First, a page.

Understanding Literacy Difficulties vs. Disabilities
The United States is facing a literacy crisis. According to ProLiteracy, more than 36 million adults in the United States cannot read, write, or do basic math above a third grade level. The One World Literacy Foundation has found that two thirds of students who cannot read proficiently by the end of 4th grade will end up in jail or on welfare. As educators, we are on the frontlines of guiding the next generation to be literate, informed, active citizens.
We know there are many students who struggle with oral reading, reading comprehension, and fluency. But how can we understand the difference between a difficulty vs. disability, and what can be done to help students who struggle in these different ways? Here’s an in-depth look at the differences and what each entails.
Literacy difficulty vs. disability
While some students may have difficulties with reading, that doesn’t necessarily mean they have a diagnosable disability. A student may need extra help, remediation, or more time to learn reading skills. But it’s conceivable that, with proper support, the student will be able to catch up and eventually achieve mastery.
Some students, however, are formally diagnosed with a learning disability. “These students can receive special education under a federal law called the Individuals with Disabilities Education Act (IDEA). To outline the educational goals and services that the student needs to be successful, an Individualized Education Program (IEP) is developed,” according to Reading Rockets, a national, multimedia literacy initiative. “For students with a learning disability who struggle with reading, reading-related services can be included in the student’s IEP goals.” For some disabilities, there is no “cure” and a student must continuously work with support services throughout the duration of their education.
According to Patricia W. Newhall, former Associate Director of Landmark School Outreach Program and learning disability expert, “a diagnosis of a specific learning disability means the student’s difficulties are not the result of:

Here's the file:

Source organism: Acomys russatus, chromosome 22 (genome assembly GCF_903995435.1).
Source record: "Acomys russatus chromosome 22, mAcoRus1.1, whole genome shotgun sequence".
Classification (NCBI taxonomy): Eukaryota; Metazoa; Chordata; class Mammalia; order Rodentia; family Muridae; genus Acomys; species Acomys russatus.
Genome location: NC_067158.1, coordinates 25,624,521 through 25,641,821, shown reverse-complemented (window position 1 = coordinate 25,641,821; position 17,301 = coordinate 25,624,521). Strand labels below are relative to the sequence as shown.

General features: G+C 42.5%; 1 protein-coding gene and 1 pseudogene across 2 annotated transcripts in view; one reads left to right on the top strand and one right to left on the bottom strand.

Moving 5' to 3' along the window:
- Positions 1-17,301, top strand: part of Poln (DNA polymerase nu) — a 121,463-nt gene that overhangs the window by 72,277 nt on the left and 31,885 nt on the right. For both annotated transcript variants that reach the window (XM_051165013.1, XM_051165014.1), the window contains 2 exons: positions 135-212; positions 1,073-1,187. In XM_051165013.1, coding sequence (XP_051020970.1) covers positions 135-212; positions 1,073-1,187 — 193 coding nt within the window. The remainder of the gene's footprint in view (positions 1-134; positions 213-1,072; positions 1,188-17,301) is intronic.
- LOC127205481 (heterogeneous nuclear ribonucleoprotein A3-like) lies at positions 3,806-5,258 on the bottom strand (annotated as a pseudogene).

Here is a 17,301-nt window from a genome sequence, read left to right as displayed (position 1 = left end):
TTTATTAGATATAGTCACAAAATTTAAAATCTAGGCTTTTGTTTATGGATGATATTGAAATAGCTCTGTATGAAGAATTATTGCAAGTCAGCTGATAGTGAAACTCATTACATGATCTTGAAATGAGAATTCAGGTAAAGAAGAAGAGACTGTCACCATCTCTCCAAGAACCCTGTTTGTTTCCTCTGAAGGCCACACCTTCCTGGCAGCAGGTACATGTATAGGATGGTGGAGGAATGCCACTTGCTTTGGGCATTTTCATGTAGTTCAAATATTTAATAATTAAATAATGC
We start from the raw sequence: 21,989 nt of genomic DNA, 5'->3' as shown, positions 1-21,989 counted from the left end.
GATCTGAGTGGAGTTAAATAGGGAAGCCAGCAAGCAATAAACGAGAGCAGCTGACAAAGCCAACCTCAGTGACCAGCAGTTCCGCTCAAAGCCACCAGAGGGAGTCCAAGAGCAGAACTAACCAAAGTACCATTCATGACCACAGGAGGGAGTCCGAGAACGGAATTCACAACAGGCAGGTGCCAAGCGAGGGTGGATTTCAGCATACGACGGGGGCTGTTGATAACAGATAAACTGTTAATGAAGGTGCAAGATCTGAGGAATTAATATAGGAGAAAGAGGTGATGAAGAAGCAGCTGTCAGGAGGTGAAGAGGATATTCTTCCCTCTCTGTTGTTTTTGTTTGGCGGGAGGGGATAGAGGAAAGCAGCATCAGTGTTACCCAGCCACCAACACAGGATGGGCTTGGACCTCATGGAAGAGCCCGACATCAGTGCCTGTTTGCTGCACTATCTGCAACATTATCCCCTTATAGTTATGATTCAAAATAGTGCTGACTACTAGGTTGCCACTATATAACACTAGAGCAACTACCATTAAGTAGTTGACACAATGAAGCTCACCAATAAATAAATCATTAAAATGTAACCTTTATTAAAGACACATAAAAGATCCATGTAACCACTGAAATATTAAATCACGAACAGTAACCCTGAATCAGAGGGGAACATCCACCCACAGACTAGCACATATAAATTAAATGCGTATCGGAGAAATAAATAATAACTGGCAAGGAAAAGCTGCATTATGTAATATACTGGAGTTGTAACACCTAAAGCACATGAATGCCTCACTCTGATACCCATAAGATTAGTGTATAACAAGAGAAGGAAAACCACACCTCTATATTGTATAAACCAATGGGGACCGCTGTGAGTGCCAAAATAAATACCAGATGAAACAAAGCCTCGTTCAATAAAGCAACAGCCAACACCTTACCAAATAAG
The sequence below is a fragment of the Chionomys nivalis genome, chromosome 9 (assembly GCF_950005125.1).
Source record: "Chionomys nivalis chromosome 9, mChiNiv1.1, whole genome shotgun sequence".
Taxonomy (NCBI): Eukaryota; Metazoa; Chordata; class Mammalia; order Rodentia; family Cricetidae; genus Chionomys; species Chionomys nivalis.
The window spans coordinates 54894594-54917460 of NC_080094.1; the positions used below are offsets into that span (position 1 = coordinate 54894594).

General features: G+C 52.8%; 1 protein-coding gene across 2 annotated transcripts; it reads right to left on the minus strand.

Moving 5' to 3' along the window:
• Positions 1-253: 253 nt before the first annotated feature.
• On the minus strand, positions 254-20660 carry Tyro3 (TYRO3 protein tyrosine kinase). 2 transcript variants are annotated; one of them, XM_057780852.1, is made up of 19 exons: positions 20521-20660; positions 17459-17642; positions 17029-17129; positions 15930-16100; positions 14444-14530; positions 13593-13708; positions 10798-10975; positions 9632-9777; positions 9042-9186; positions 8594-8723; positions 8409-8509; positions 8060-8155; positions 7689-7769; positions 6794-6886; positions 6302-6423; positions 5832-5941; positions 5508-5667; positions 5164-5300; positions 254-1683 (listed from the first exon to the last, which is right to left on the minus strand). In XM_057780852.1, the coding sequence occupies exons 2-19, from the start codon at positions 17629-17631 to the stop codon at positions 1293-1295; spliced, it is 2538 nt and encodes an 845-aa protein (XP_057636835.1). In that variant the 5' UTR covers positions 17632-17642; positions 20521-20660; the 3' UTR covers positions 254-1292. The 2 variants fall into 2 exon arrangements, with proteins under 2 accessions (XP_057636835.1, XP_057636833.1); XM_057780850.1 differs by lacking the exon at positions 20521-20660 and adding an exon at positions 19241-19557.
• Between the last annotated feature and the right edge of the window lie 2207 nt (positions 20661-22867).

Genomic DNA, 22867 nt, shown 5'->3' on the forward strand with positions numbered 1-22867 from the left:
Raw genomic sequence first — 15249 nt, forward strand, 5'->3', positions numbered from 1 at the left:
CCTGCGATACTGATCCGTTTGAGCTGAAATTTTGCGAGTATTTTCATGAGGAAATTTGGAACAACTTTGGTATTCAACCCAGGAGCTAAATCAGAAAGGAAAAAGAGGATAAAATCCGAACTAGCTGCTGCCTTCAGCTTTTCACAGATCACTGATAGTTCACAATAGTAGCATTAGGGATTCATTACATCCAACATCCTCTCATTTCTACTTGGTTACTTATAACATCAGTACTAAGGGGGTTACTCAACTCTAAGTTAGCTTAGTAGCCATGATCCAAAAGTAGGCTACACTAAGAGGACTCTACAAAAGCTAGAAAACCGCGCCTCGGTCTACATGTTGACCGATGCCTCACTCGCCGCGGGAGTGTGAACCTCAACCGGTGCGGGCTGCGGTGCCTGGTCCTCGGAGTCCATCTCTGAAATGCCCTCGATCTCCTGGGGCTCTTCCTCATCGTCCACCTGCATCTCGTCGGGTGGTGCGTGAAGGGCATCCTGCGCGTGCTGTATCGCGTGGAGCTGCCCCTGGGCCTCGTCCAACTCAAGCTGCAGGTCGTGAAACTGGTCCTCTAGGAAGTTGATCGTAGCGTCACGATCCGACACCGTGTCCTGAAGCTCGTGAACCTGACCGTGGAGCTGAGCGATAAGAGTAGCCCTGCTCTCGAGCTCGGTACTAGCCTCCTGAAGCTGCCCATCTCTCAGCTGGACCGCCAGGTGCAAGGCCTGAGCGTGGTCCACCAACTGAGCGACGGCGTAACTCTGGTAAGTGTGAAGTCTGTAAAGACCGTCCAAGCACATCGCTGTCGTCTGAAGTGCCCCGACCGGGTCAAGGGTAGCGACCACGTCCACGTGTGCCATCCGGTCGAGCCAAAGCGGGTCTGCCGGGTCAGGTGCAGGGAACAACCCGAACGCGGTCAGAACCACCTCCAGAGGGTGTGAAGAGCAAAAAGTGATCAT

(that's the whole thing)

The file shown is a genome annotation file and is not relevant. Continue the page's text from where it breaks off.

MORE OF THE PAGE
- environmental, cultural, or economic disadvantage
- difficulty acquiring English as a second language
- a motor disability
- a visual or hearing acuity problem
- impaired cognitive function (though severe forms of LBLD can affect performance on assessments of cognitive function)”
Literacy experts divide reading disabilities into three categories: phonological deficit (speech sounds), processing speed/orthographic processing deficit (letter and word recognition), and comprehension deficit (understanding what is read).
“Dyslexia is very common, affecting 20% of the population and representing 80– 90% of all those with learning disabilities,” according to Yale Professor Sally Shaywitz in her book Overcoming Dyslexia. “Scientific research shows differences in brain connectivity between dyslexic and typical reading children, providing a neurological basis for why reading fluently is a struggle for those with dyslexia.” (This is what reading is like if you have dyslexia.)
Dyslexic readers have trouble matching the letters in a text with the sounds those letters make. “Dyslexic children and adults struggle to read fluently, spell words correctly, and learn a second language, among other challenges,” Shaywitz says. Dyslexia impairs reading skills like decoding, fluency, and comprehension because a dyslexic student spends so much energy trying to get through the letters and sounds.